Elizaveta Tuktamysheva and Mikhail Kolyada headline the singles disciplines in Chelyabinsk, where competition will be fierce.
Stockholm will be on the minds of skaters this weekend in Chelyabinsk, Russia, where the Russian figure skating national championships are taking place.
Sweden's capital is set to host the World Championships in late March with the top finishers at these nationals probably punching their tickets to the Worlds, although the final teams will be named at a later date.
This competition would have formed the basis for selection for the European Championships, but January's event in Zagreb was cancelled due to the COVID pandemic.
The event was rocked on Tuesday (22 December) by the withdrawal of last season's dominant skater Alena Kostornaia.
The Grand Prix Final and European champion tested positive for COVID in early December with Figure Skating Federation of Russia president Alexander Gorschkov telling TASS she had not recovered in time to take part.
The Russian skating scene is one of the most competitive in the world with at least four potential world medallists in the ladies’ singles and stacked fields in the men’s, pairs and dance disciplines.
Here's what you need to know for the Russian Championships, which get underway on the afternoon of 24 December (local time).
Teenagers Kostornaia, Anna Shcherbakova and Alexandra Trusova dominated the Grand Prix a year ago, but 24-year-old Elizaveta Tuktamysheva, the 2015 world champion, won last month's Rostelecom Cup in Moscow beating both Kostornaia and Trusova.
Kostornaia has joined Olympic champion Alina Zagitova and silver medallist Evgenia Medvedeva on the sidelines, Medvedeva withdrawing last week as she continues to deal with back issues and recover from a bout with COVID.
And we could see Tuktamysheva attempt a quad toe loop in competition having published a video of herself landing it in practice.
In a recent interview with Olympic Channel, Tuktamysheva said she’d like to follow up her Rostelecom Cup title with a win at nationals: “It’s one of the most important competitions of the season,” she said. “It is the selection for the Russian national team, the selection for major competitions in Europe and the world, so it is better to win the Russian championships than Rostelecom.”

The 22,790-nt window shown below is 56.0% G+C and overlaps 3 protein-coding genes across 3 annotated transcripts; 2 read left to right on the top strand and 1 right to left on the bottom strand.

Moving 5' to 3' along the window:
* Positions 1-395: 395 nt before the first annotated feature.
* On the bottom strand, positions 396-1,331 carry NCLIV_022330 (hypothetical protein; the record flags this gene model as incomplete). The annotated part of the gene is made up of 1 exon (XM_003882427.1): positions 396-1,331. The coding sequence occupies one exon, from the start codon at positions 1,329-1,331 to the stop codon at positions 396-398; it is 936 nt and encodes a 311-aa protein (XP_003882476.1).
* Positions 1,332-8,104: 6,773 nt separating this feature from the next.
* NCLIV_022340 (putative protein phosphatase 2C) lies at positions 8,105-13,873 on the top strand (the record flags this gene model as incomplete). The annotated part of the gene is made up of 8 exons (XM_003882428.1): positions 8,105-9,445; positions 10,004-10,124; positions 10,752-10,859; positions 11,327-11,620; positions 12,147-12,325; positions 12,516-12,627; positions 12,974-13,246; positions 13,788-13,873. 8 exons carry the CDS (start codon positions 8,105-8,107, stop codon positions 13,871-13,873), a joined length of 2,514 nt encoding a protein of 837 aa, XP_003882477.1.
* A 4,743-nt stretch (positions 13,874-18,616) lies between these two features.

While Kostornaia was second to Tuktamysheva at Rostelecom Cup, Trusova struggled in her free skate, falling several times and finishing in fourth. She’ll look to bounce back at nationals, as will reigning Russian champion Shcherbakova who missed the Grand Prix event due to illness.
Also to factor in: Kamila Valieva, the reigning world junior champion, who is still only 14, but should come armed with a quad jump herself. She won the most recent stage of the Cup of Russia, a domestic series, earlier this month.
While all eyes will be on the women, the men’s field will also be highly competitive, as well, with Rostelecom Cup winner and two-time Russian champion Mikhail Kolyada as the favourite, the 25-year-old looking increasingly confident under new coach Alexei Mishin.
Kolyada, the 2018 world bronze medallist and part of the 2018 silver medal team at the PyeongChang Games, will be the elder statesman in an otherwise youthful field. Alexander Samarin, Andrei Mozalev, Petr Gumennik, Artem Kovalev, Makar Ignatov and Evgeni Semenenko are all skaters to keep an eye on, as well.
It was Gumennik who won bronze at Rostelecom, though Mozalev was within two points of the podium.
The 17-year-old will look to lead the crop of youngsters with a splash on the senior level as 2020 Russian and European champion Dmitri Aliev has withdrawn from these nationals after contracting COVID.
Some of the best teams in the world will be battling it out to claim national bragging rights.
It’s hard to choose the favourites, but reigning national and European champions Aleksandra Boikova and Dmitrii Kozlovskii won at Rostelecom thanks to an excellent free skate.
Mishina and Galliamov are the 2019 world junior champs, while Panfilova and Rylov clinched that title back in March after winning gold at the Lausanne 2020 Winter Youth Olympic Games.
But don’t count out Evgenia Tarasova and Vladimir Morozov, fourth at PyeongChang 2018 and two-time world medallists, or 2018 world junior champions Daria Pavliuchenko and Denis Khodykin, who were European bronze medallists last season.
That should clear the way for Alexandra Stepanova and Ivan Bukin, six-time medallists at nationals, to claim their first Russian title.
Tiffany Zagorski and Jonathan Guerreiro are also contenders along with Anastasia Skoptsova and Kirill Aleshin.